One to watch: Faroe Islands star Ellefsen á Skipagøtu
Among the hustle and bustle of the Partille Cup, handball largest youth handball extravaganza, the European Open for under-17s grabs the attention of many, both in Gothenburg and around the world.
The underage international competition shines a spotlight on the next generation of star players and 2019 was no different as Elias Ellefsen á Skipagøtu was unleashed.
Interested viewers enjoyed the novelty of Faroe Islands' bright start to the competition, but that novel joy soon turned into genuine admiration as the tiny North Atlantic archipelago racked up victories against the likes of Spain, Norway and Hungary, before winning the final against home nation Sweden 36:29 in front of over 6,000 spectators at the Scandinavium.
Ellefsen a Skipagøtu was the star in the final with 11 goals and the star throughout the week as he picked up the MVP award.
“It was very cool playing against so many supporters in the final. H71 were at the Partille Cup, so we had 400 of them as supporters making almost more noise than the Swedes,” he says.
“I was a bit nervous before the final, but my dad was there as the goalkeeper trainer and we talked a lot about keeping focused.”
Summer move to Sweden
How fitting is it, having caught everyone’s eye in Gothenburg, that he is back in town as a summer signing for IK Sävehof.
“Sävehof reached out to me after the European Open, I came to visit and liked everything very much and I knew that Michael Apelgren was a very good coach.
“I like it here, the arena is great and school starts in a week, so I am settling in well. Firstly, I want to get fully fit, start playing and then I will be focussing on developing a lot as a player here with Michael as the trainer.
“We have an exciting team here at Sävehof, a very young and ambitious group and a great place to be.”
Sävehof’s youthful team means that he is likely to be involved early on and get his first taste of senior handball abroad, having just moved from his home club H71.
With Michael Apelgren joining from Elverum, the club is certain to compete for the European places again this season.
Countless hours in the hall
Handball in the Faroe Islands has been gaining attention in recent years with improved results and the production of players such as Johan Hansen, who won the World Championship last year with Denmark.
There is a tradition for the sport on the islands and Elias’ family is firmly rooted in that. His father played handball for H71 and his mother works with the national federation, while both his brothers play, meaning handball was always a part of his life growing up.
“I played football and table tennis as well as handball, but at 14 focused on handball.
“We have very good coaches in the Faroe Islands, but what helped me develop a lot at H71 was we had an open hall almost all the time.
“My friends and I would take the goalkeeper with us and just shoot for two hours and we had our fights with the guy running the hall, being in there when we were not supposed to be.”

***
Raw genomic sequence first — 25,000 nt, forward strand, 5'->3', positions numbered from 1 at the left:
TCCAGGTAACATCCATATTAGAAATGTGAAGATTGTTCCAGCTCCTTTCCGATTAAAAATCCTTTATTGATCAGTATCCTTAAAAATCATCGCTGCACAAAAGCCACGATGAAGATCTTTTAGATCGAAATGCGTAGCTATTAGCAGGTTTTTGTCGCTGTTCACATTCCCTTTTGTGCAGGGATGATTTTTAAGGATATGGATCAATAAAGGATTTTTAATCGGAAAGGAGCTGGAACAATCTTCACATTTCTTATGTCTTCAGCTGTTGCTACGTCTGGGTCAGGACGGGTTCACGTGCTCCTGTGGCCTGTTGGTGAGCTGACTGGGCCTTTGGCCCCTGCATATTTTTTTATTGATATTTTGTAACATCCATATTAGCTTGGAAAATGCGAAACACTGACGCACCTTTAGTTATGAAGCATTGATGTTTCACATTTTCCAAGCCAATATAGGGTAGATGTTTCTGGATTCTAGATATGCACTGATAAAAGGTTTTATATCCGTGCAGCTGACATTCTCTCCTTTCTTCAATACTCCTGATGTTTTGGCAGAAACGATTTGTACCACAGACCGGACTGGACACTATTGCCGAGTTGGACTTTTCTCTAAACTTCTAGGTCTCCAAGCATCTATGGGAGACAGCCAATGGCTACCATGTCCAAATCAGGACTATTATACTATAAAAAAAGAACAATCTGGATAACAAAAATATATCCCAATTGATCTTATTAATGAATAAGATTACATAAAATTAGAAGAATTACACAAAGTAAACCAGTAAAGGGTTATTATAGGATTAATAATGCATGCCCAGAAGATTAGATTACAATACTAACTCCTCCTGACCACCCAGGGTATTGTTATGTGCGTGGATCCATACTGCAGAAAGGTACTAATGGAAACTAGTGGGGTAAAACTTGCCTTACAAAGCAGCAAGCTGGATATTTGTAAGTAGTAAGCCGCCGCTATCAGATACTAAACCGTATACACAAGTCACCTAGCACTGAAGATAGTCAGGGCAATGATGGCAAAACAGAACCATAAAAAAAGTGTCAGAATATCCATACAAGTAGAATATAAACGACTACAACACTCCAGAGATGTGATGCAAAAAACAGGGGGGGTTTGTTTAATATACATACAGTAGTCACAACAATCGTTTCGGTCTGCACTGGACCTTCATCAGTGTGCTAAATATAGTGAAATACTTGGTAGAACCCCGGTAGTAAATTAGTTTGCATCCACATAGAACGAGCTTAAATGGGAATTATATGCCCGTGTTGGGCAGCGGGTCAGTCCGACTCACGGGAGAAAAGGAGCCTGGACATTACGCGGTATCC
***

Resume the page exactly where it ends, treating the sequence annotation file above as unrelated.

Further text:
Besides having a great eye for the game as a playmaker, Ellefsen á Skipagøtu has a wicked shot – and not just with his right hand.
The 18-year-old can play and shoot with both hands, making him a nightmare to play against, but he is not the first from the Faroe Islands to possess such a threat.
“When Peter Krogh came from Denmark to H71, we saw that he could play with both hands and there were a lot of us who thought that was very cool and we trained with our bad hand.
“It is weird to me that there are not more players who try to do it, I think it is a natural development in the game and I feel almost as good with my left as I do with my right now.
Full focus on the under-18s
The Faroe Islands’ success at under-17 level last year may read like a true underdog story, but this group of players knew they were capable of beating the more established nations at the European Open
“Five of us had been with the under-18 team in Georgia the year before and a lot of us had spent that year in Denmark, I was in Skanderborg, so we thought that we could beat Norway and Spain and it just kept going from there.”
If not for the global health crisis, they would have been playing at the Men’s 18 EHF Championship in Bulgaria this summer, but Ellefsen á Skipagøtu still has his sights set on winning the rescheduled competition – and that is just the first step.
“With under-18s, we want to win the EHF Championship in January, get up to the EHF EURO and eventually qualify for the World Championship.
“We have an aim in the Faroe Islands to reach the Men’s EHF EURO in 2024 and I think that is reachable. I think a lot of our age group have the ambition and talent to get to the senior team, but they also have a lot of good players, so we all have to train hard and work together.
“I do not think playing with the senior team is too far away, but my focus now is on the under-18 team with my pals, that is the most important thing.”